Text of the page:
Environmental Science and Pollution Research

, Volume 23, Issue 5, pp 4207–4217 | Cite as

Functional and structural responses of soil N-cycling microbial communities to the herbicide mesotrione: a dose-effect microcosm approach

  • Olivier Crouzet
  • Franck Poly
  • Frédérique Bonnemoy
  • David Bru
  • Isabelle Batisson
  • Jacques Bohatier
  • Laurent Philippot
  • Clarisse Mallet
Research Article

Abstract

Microbial communities driving the nitrogen cycle contribute to ecosystem services such as crop production and air, soil, and water quality. The responses to herbicide stress of ammonia-oxidizing and ammonia-denitrifying microbial communities were investigated by an analysis of changes in structure-function relationships. Their potential activities, abundances (quantitative PCR), and genetic structure (denaturing gradient gel electrophoresis) were assessed in a microcosm experiment. The application rate (1 × FR, 0.45 μg g−1 soil) of the mesotrione herbicide did not strongly affect soil N-nutrient dynamics or microbial community structure and abundances. Doses of the commercial product Callisto® (10 × FR and 100 × FR) or pure mesotrione (100 × FR) exceeding field rates induced short-term inhibition of nitrification and a lasting stimulation of denitrification. These effects could play a part in the increase in soil ammonium content and decrease in nitrate contents observed in treated soils. These functional impacts were mainly correlated with abundance shifts of ammonia-oxidizing Bacteria (AOB) and Archaea (AOA) or denitrifying bacteria. The sustained restoration of nitrification activity, from day 42 in the 100 × FR-treated soils, was likely promoted by changes in the community size and composition of AOB, which suggests a leading role, rather than AOA, for soil nitrification restoration after herbicide stress. This ecotoxicological community approach provides a nonesuch multiparameter assessment of responses of N-cycling microbial guilds to pesticide stress.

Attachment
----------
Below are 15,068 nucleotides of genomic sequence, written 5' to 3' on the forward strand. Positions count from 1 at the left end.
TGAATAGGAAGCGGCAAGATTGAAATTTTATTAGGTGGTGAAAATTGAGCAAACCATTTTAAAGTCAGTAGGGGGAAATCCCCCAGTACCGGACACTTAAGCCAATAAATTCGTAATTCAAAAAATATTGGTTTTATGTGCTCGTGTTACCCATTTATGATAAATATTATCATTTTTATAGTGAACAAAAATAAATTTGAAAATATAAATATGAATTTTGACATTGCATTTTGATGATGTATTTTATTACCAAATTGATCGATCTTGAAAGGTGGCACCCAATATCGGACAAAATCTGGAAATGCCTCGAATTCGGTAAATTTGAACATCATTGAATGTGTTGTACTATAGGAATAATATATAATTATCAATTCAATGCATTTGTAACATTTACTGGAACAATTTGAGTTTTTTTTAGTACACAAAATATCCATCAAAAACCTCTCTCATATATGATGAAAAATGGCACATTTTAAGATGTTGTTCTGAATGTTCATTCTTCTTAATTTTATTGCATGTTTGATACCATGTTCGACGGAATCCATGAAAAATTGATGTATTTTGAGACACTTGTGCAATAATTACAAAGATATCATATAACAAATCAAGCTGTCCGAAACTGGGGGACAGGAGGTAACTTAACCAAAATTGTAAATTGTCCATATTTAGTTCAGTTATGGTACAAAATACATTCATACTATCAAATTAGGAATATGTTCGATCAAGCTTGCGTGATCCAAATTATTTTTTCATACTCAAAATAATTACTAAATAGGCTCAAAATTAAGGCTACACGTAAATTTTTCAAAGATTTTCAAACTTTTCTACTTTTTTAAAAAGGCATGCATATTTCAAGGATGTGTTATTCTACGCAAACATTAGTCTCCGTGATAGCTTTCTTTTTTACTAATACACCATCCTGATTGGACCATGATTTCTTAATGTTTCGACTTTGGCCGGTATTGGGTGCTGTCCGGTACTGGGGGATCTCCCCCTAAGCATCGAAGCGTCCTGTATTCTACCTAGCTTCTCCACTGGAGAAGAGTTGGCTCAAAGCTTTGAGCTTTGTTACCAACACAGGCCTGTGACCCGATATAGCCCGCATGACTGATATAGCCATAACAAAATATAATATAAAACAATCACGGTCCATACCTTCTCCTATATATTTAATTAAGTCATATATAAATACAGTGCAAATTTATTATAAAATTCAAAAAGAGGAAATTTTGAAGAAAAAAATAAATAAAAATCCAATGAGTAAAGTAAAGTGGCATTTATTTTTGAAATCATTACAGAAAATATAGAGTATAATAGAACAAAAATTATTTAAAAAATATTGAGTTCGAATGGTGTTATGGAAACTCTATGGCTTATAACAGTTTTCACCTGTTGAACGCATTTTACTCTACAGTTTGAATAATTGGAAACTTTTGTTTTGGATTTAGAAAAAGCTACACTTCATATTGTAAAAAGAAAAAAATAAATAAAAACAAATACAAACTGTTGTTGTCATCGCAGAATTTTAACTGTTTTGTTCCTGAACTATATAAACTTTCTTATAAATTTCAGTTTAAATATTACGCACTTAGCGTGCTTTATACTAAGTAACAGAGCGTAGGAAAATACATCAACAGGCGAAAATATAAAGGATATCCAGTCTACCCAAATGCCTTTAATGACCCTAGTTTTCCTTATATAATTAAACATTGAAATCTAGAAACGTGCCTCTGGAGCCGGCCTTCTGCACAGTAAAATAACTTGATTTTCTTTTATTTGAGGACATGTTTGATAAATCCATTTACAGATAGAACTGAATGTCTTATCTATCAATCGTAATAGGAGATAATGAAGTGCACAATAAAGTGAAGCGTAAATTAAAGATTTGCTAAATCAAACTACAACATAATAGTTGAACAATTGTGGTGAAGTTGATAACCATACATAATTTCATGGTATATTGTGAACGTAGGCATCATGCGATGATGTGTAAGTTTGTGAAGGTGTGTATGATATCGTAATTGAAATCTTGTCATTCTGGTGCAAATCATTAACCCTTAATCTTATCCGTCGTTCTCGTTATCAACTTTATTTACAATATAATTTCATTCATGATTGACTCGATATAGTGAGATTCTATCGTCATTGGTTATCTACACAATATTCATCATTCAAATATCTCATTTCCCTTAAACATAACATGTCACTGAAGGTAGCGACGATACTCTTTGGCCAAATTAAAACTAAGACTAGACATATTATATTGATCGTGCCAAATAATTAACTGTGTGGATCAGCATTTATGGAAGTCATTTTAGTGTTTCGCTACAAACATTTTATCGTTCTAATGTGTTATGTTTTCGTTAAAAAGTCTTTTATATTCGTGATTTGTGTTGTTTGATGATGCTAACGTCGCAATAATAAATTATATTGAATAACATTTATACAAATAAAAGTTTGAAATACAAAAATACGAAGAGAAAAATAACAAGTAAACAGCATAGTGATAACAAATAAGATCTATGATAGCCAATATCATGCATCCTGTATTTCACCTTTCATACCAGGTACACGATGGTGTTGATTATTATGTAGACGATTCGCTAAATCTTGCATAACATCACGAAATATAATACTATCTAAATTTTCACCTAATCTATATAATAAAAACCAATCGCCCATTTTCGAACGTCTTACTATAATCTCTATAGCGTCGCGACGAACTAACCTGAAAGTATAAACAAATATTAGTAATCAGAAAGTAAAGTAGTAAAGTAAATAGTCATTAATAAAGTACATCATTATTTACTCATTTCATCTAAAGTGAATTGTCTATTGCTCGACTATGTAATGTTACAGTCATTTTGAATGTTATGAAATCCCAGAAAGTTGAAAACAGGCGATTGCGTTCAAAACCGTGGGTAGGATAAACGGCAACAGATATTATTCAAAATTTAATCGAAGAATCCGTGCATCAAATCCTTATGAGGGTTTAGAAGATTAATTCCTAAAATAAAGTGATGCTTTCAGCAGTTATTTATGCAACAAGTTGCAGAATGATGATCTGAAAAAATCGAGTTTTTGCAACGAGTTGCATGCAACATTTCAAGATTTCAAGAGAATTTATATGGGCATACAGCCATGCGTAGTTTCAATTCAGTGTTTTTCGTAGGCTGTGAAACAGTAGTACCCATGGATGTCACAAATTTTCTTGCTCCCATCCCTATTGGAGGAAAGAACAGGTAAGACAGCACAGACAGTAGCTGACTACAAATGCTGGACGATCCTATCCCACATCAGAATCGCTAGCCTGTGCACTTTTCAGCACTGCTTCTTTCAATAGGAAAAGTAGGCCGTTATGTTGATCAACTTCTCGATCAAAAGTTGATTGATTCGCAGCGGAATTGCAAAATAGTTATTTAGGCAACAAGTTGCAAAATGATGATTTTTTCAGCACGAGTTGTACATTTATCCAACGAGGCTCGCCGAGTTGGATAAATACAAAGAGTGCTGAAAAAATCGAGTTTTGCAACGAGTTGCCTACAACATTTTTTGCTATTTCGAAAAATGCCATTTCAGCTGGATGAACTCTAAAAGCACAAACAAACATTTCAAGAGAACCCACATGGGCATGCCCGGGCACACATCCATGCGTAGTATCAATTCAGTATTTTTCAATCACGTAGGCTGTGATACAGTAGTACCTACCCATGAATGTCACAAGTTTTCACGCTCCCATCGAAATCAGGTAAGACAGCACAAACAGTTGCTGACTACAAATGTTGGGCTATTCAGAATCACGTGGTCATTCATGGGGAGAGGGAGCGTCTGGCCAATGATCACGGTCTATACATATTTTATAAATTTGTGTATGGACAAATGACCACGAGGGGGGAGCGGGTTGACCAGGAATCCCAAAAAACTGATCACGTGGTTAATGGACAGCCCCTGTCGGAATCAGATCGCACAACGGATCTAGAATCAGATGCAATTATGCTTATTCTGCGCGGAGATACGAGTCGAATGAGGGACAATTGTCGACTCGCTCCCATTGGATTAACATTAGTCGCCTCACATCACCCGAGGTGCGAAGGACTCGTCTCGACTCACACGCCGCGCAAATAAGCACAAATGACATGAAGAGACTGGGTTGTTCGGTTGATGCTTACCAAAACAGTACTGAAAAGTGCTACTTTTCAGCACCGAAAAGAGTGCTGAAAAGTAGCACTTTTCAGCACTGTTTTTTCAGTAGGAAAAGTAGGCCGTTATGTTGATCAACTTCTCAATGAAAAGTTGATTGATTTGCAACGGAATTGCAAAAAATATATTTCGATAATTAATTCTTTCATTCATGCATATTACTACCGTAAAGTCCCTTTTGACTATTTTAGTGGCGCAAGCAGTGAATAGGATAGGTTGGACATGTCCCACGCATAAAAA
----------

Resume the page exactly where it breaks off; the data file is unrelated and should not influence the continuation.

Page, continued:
Keywords

Herbicide Soil microcosms Ammonia oxidizers Denitrifiers Microbial ecotoxicology 

Supplementary material

11356_2015_4797_MOESM1_ESM.ppt (904 kb)
Fig. S1(PPT 904 kb)
11356_2015_4797_MOESM2_ESM.ppt (274 kb)
Table S1(PPT 274 kb)

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Copyright information

© Springer-Verlag Berlin Heidelberg 2015

Authors and Affiliations

  • Olivier Crouzet
    • 1
  • Franck Poly
    • 4
    • 5
  • Frédérique Bonnemoy
    • 2
    • 3
  • David Bru
    • 6
  • Isabelle Batisson
    • 2
    • 3
  • Jacques Bohatier
    • 2
    • 3
  • Laurent Philippot
    • 6
  • Clarisse Mallet
    • 2
    • 3
  1. 1.INRA UR 251 PESSAC, Centre Versailles-GrignonVersailles cedexFrance
  2. 2.CNRS UMR 6023 LMGEAubière cedexFrance
  3. 3.Clermont Université, Université Blaise PascalClermont-FerrandFrance
  4. 4.Ecologie MicrobienneINRA USC 1193 - CNRS UMR 5557VilleurbanneFrance
  5. 5.Ecologie MicrobienneUniversité de Lyon, Université Lyon 1VilleurbanneFrance
  6. 6.AgroécologieINRA, UMR 1347Dijon cedexFrance

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